How Can I Cover White Ceramic Tiles in My Kitchen?

Updated February 21, 2017

Covering white ceramic tile in a kitchen with a new eye-catching colour or texture gives a completely new look to the room. Stencils and other decorative touches can change the look and feel of the kitchen from modern to traditional with a few hours of work. Changing from the cool look of white ceramic to a warm tone or shade will make the kitchen feel welcoming and comfortable. You can create the look you see when dreaming of a new kitchen, without totally remodelling.

Painting Ceramic Tiles

Change ceramic tile colours with paint to create a very different look in the kitchen. Anyone who can paint a wall can paint ceramic tile. At any time, the ceramic tile can be repainted when decorating tastes change. Design elements, such as stencils and other design elements added after the tile is painted create a decorative look that reflects your style.

Cleaning the tile before beginning the painting process is the most important part of the process. Paint will not adhere to ceramic tile that has any traces of grease or dirt on the tile surface. Scrub the tile surfaces and grout lines with a powdered cleanser and a scrub brush. TSP also works well to remove grease, dirt or wax. Allowing the TSP solution to sit on the tile for a few minutes before scrubbing will make the work easier. Thorough rinsing is necessary to remove all trace of the cleaner used.

Repair any chips in the tile, sand smooth and wipe up any traces of sanding dust. Paint will not fill in the chipped area and leave the smooth surface required to have the tile look like new.

Mask off all areas that not being painted. Apply a bonding primer to the ceramic tile using a foam roller. Work carefully to avoid marks from the roller, these marks will show through the finish paint. An oil-based bonding primer is better for this project than one with a water base. Use a brush to smooth the primer into the grout lines.

Your style and individuality will shine when you apply paint to the tiles. Painting every other tile a contrasting colour makes an eye-catching border across the top of a counter top back splash. An artist's brush makes controlling the paint easier. Perhaps using a contrasting colour to form a pattern on the counter top or a floor appeals to you. Oil-based paint is a better choice for the top coat; it dries harder than a water-based paint. If oil-based paint is not available, choose a water-based paint that contains urethane resins. Add any stencils or decorative paint touches before applying the clear urethane.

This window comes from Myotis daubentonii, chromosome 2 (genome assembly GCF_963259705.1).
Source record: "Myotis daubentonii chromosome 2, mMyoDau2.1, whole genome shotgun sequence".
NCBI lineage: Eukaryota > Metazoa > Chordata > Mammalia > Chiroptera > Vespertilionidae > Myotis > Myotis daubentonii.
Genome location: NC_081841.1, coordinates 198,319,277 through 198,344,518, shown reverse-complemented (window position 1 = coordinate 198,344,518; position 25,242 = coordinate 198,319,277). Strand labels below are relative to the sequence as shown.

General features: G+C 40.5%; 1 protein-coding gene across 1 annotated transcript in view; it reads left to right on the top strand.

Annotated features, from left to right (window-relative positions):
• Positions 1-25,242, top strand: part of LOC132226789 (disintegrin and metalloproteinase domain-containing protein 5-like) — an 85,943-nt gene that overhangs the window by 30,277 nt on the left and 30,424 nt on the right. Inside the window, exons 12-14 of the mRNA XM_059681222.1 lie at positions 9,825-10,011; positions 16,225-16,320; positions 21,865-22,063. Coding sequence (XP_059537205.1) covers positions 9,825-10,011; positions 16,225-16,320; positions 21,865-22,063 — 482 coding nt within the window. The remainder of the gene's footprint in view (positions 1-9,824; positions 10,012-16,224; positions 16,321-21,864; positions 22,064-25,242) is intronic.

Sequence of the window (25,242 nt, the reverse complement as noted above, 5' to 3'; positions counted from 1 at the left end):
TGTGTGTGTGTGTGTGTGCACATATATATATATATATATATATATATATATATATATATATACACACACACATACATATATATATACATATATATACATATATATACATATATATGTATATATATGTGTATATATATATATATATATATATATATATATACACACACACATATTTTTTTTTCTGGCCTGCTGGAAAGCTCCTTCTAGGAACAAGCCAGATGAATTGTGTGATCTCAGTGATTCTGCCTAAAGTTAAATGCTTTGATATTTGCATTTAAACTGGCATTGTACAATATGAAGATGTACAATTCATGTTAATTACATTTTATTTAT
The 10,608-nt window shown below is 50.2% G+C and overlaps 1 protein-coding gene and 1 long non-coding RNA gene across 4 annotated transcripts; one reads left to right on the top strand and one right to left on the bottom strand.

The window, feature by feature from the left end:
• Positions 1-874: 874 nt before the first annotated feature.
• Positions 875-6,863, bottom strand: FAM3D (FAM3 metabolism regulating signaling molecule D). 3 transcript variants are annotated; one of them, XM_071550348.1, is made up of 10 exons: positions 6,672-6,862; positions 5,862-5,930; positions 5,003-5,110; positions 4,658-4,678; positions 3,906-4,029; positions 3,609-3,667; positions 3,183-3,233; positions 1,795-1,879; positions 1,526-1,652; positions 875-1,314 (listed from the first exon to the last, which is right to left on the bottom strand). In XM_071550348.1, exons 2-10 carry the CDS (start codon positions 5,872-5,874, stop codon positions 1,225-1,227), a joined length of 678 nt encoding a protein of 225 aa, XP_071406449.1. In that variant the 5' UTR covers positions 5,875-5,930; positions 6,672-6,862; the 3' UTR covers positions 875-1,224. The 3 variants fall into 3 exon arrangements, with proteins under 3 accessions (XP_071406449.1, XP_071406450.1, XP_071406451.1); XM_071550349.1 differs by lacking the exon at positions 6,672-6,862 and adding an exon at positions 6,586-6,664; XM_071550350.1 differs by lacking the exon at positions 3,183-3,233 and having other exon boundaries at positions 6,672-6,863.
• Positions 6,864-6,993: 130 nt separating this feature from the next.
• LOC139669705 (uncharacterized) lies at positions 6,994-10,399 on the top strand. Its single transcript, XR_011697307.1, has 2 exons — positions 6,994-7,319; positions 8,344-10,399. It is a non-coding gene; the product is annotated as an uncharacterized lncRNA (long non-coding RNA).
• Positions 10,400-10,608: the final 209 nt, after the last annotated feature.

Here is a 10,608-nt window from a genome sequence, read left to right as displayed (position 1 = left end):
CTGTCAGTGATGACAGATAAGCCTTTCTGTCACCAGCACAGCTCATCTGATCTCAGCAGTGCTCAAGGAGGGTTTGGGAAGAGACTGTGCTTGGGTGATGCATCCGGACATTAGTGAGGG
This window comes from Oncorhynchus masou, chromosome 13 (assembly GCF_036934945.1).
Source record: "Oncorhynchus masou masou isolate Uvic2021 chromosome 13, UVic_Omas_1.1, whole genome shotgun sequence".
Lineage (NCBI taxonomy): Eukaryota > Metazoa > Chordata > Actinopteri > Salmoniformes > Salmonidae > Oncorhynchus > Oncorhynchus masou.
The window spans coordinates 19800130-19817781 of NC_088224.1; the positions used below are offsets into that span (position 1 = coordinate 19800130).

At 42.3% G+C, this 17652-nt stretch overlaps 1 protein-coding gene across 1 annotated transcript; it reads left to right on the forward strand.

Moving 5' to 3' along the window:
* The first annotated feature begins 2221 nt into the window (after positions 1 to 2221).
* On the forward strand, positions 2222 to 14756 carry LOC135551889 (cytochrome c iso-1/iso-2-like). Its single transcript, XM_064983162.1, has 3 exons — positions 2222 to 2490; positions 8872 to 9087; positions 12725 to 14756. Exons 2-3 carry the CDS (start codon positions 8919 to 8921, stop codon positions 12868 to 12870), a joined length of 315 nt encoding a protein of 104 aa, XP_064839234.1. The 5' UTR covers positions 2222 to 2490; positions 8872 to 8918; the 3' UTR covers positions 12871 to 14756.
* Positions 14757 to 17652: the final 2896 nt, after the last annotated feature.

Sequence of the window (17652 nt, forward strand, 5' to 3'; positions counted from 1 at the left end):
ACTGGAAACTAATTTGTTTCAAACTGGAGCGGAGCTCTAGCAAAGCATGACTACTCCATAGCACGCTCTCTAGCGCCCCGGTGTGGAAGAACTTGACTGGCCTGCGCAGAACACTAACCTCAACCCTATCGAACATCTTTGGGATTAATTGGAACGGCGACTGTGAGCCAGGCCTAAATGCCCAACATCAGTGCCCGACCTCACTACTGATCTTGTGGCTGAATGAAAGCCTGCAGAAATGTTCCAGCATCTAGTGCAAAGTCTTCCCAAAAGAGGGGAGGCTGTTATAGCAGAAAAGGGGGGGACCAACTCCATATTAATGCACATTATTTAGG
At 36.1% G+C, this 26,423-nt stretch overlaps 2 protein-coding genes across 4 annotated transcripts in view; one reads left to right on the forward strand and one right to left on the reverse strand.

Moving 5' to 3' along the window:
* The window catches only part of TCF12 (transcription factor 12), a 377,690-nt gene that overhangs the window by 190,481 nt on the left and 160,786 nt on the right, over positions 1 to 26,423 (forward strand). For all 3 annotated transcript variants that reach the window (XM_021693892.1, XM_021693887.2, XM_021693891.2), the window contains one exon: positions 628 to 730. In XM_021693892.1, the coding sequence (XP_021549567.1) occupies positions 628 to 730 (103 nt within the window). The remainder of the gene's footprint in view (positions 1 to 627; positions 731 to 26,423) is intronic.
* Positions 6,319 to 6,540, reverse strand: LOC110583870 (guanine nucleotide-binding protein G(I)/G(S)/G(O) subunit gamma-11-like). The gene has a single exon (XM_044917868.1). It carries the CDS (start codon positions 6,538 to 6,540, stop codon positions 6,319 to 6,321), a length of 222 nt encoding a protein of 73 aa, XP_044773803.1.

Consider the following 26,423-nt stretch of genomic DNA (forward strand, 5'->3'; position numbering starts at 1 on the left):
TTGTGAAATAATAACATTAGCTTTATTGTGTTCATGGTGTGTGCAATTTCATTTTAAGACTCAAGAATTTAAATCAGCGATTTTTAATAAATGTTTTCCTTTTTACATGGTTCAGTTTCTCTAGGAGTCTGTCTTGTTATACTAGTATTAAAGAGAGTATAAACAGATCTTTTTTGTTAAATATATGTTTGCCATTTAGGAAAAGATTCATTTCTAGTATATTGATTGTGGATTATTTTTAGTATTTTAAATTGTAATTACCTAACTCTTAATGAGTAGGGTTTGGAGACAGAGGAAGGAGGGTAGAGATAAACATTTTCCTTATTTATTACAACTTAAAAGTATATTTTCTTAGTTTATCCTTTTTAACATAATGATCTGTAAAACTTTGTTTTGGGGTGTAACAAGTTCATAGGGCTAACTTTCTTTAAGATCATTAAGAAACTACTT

Two coats of water-based urethane applied to the painted tiles, protects and makes cleaning easier. Oil-based urethane tends to develop an amber tone that may not appeal.

Tin Tiles

Decorative tin tiles attached to thoroughly cleaned ceramic tile with mastic dresses up the wall area between the counter top and the base of upper cabinets or the wall area behind the stove. This element will bring a classic look to the kitchen. Attach tin tile to the bulkhead area from the top of upper cabinets to the ceiling. Trim tin tile to fit with tin snips if necessary.

Paint the tin tile in any metallic shade such as copper or black to create a focal point.

New Ceramic Tile

New ceramic tile will install over existing ceramic tiles. A levelling compound applied to the existing tile wall or counter top to fill in the grout lines, gives a smooth level surface to attach new tile. Grout the new tile to finish.

Consider the added depth added when installing new ceramic tile over existing ceramic. The added depth could require new trim or not allow enough clearance for existing doors to open properly.

Use levelling compound on ceramic floors and cover with vinyl tile or install a floating floor.

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About the Author

Myra Smith has retired from the business world after successfully working as a manager in the accounting field over twenty years. Smith received her education in Texas (high school) and Missouri (University of Missouri) business courses offered by employer. Smith has now embarked on an exciting second career as a writer for Demand Studios. Smith writes articles in the Home and Garden section.